Investigational Agent Reduces Arthritis Symptoms

Internal Medicine World Report, August 2007, Volume 0, Issue 0

By Jill Stein

BARCELONA, Spain—The investigational agent tocilizumab (Actemra; Roche), given in combination with the treatment standard methotrexate (Trexall), provides a rapid and significant improvement in rheumatoid arthritis (RA) symptoms compared with methotrexate alone, investigators reported at the European League Against Rheumatism annual meeting.

In this phase 3 trial, 44% of patients who received tocilizumab on top of methotrexate had a 50% reduction in symptoms according to American College of Rheumatology (ACR) criteria (ACR50 response) at 24 weeks versus only 11% of patients who received placebo plus methotrexate.

Tocilizumab is a humanized monoclonal antibody specific for the human interleukin-6 (IL-6) receptor. "Interleukin-6 has been implicated in the pathogenesis of RA and likely plays a role in synovial inflammation and in the damage to periarticular bone and cartilage," Josef Smolen, MD, chairman of the rheumatology department at the Medical University of Vienna, Austria, and lead investigator of the Tocilizumab Pivotal Trial in Methotrexate Inadequate Responders, observed.

"The inhibition of IL-6 signaling thus represents a promising therapeutic approach to RA treatment," he said. This class is not yet available in the United States.

More than 50% of patients treated with biologics or traditional disease-modifying antirheumatic drugs (DMARDs) continue to have clinically significant activity and lifestyle limitations, Dr Smolen added.

In this study, 623 patients with moderate-to-severe active RA and an inadequate response to methotrexate were randomized to tocilizumab 8 mg/kg, tocilizumab 4 mg/kg, or placebo intravenously every 4 weeks. Participants continued to receive concomitant oral or parenteral methotrexate at their prestudy dose throughout the trial; no other DMARDs were allowed during the study.

The primary end point was the proportion of patients achieving an ACR20 response at 24 weeks. Overall, 58.5% of patients in the 8-mg/kg group and 47.9% in the 4-mg/kg group achieved ACR20 responses at week 24 compared with 26.5% in the placebo group. And 22% of the tocilizumab 8-mg/kg group achieved ACR70. "ACR70 is recognized as an excellent therapeutic goal," Dr Smolen noted. Only 2% of the placebo group achieved ACR70.

Disease Activity Score was also reduced more with tocilizumab than placebo. Disease remission occurred in 28% of those receiving tocilizumab 8 mg/kg plus methotrexate compared with 1% of patients treated with methotrexate alone. Clinically meaningful improvements were seen for all measures in the tocilizumab-treated patients.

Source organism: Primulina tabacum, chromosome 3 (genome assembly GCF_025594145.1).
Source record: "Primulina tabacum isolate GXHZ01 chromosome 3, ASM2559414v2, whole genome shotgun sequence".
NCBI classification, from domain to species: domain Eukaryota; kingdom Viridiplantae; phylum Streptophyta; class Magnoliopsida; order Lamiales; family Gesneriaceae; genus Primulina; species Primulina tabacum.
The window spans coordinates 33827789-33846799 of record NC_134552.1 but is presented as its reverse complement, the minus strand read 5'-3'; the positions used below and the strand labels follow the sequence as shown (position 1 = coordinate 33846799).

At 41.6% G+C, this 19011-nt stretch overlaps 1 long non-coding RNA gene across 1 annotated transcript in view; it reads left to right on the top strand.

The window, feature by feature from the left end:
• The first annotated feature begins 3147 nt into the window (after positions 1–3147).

The IL-6 receptor inhibitor was generally well tolerated. Infections requiring hospitalization or use of IV antimicrobial therapy occurred in 6 patients in the higher-dose tocilizumab group, 3 patients in the lower-dose group, and 2 patients taking placebo.

Dr Smolen said that tocilizumab represents a "pivotal advance" in RA management, adding that its high efficacy confirms the critical role of IL-6 in the pathophysiology of the disease.

Denosumab Slows Bone Erosion

Another study presented at the meeting showed that adding the investigational compound denosumab (Amgen) to conventional methotrexate (Trexall) therapy postpones bone erosion in patients with RA.

Adjunctive denosumab, however, does not significantly improve ACR pain scores.

Denosumab is a fully human monoclonal antibody that targets the receptor activator of nuclear factor κB ligand, which is a key mediator of the resorptive phase of bone remodeling.

"Our data demonstrate the significant potential of denosumab," said Desiree van der Heijde, MD, professor of rheumatology at Leiden University Medical Center, the Netherlands.

The lack of improvement in ACR scores, which quantifies pain and other symptoms of inflammation, was not surprising, since denosumab does not affect inflammation, Dr van der Heijde added.

This study randomized 227 patients to a 60- or 180-mg subcutaneous injection of denosumab or placebo every 6 months. Participants had at least 6 swollen joints and erosive disease. All had been diagnosed at least 6 months earlier and were receiving stable methotrexate therapy.

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In this phase 2 study, patients in the higher-dose denosumab group demonstrated significantly less progression of bone erosion on magnetic resonance imaging than placebo-treated patients at 6 months ( <.019); however, the lower dose of the drug did not significantly slow bone erosion.